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Sikh Terrorist Convicted Of Attempted Murder Gets Invite To Dine With Trudeau

REUTERS/Adnan Abidi

David Krayden Ottawa Bureau Chief

A convicted Sikh terrorist who spent years in prison for trying to assassinate an Indian cabinet minister in 1986 was invited to join Canadian Prime Minister Justin Trudeau for dinner during the leader’s state visit to India.

Jaspal Atwal, convicted of attempted murder, had already joined Trudeau and his retinue at a reception in India. The prime minister’s office apparently had no knowledge of Atwal’s past and did not rescind the invitation to dinner until notified by CBC News of the former terrorist’s infamy.

The Indian government wants to know how Atwal even obtained a visa to enter the country.

The incident is the latest in a gaffe-plagued trip by Trudeau that has featured multiple photo-ops of the prime minister and his family posing in traditional Indian clothing, as Indian Prime Minister Narendra Modi has declined to meet with Trudeau.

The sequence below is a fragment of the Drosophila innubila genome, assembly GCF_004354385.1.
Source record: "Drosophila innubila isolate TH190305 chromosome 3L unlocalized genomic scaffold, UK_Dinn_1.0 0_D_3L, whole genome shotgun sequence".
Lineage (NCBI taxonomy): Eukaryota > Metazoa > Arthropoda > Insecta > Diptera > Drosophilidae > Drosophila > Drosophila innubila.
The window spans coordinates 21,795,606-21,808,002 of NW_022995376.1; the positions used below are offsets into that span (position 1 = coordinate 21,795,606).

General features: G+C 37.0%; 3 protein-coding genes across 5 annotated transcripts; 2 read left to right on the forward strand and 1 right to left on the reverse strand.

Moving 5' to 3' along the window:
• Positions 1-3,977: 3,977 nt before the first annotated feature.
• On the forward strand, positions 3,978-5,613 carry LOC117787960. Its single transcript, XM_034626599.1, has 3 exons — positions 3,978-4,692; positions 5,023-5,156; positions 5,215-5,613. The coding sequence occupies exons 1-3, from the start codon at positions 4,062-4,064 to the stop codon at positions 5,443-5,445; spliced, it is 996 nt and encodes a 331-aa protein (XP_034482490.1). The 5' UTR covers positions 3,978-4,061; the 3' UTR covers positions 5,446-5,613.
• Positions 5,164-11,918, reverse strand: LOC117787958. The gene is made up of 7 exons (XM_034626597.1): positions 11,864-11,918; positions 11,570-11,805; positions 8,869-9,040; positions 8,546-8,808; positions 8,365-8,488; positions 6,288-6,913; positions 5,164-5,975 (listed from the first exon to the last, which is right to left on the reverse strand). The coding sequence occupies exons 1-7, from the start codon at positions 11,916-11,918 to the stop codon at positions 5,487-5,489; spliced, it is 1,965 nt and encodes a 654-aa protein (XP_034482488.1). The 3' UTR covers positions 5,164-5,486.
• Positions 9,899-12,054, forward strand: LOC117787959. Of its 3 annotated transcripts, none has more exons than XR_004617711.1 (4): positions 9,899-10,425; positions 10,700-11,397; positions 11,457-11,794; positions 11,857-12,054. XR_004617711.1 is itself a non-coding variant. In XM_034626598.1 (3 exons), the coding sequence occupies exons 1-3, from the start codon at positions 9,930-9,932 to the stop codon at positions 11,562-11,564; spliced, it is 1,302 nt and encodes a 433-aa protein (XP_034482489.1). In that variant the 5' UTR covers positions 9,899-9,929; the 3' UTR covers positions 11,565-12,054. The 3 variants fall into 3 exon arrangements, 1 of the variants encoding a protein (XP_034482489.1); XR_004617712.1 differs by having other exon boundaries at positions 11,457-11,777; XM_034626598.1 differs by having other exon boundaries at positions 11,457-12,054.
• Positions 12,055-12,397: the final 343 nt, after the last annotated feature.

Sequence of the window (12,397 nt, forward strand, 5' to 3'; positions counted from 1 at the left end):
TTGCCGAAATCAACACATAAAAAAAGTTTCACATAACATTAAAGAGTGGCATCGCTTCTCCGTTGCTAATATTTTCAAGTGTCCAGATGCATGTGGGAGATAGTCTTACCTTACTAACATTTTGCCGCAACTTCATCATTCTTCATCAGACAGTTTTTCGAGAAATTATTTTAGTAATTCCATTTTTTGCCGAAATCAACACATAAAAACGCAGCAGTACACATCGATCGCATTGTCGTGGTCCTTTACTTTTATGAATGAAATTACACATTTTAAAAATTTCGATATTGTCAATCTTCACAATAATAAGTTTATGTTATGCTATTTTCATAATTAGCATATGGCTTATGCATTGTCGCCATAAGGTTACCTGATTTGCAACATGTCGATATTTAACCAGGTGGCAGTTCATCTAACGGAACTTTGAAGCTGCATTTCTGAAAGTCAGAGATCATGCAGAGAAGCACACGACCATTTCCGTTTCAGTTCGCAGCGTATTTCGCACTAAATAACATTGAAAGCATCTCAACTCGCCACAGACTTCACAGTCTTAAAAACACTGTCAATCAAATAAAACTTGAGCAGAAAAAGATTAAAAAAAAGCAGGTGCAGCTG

Trudeau was criticized for announcing a billion dollar trade deal that turned out to be much better news for India and provided a trade deficit for Canada.

Trudeau told reporters Thursday that he regrets the invitation error and he is taking it “seriously.”

“The individual in question never should have received an invitation and as soon as we found out we rescinded the invitation immediately,” said Trudeau. “Obviously we take this situation extremely seriously.”

One of Trudeau’s own Members of Parliament (MP) from British Columbia, Randeep Sarai, issued the invitation to Atwal. Trudeau said the MP “has and will assume full responsibility for his actions.”

The Conservative opposition is aghast over the international embarrassment and diplomatic faux pas. Ontario MP and foreign affairs critic Erin O’Toole told The Daily Caller Thursday that this latest incident highlights a troubling tendency for Trudeau to be ill-prepared.

“This shows incredibly poor judgment by the prime minister and is a major setback to our relationship with India and reputation around the world,” O’Toole said.

“We want an apology from the PM and a direct accounting on how his office decided upon meetings – from Joshua Boyle to this incident it is not clear whether the PMO is conducting proper reviews.”

The incident is particularly difficult for Trudeau because he has been trying — unsuccessfully — to convince the Indian government that his federal cabinet does not harbor Sikh separatists.

Atwal was an agent with the International Sikh Youth Federation, a recognized terrorist organization in both Canada and India. He and three other Sikh terrorists shot and serioulsy wounded Indian politician Malkiat Singh Sidhu in 1986.

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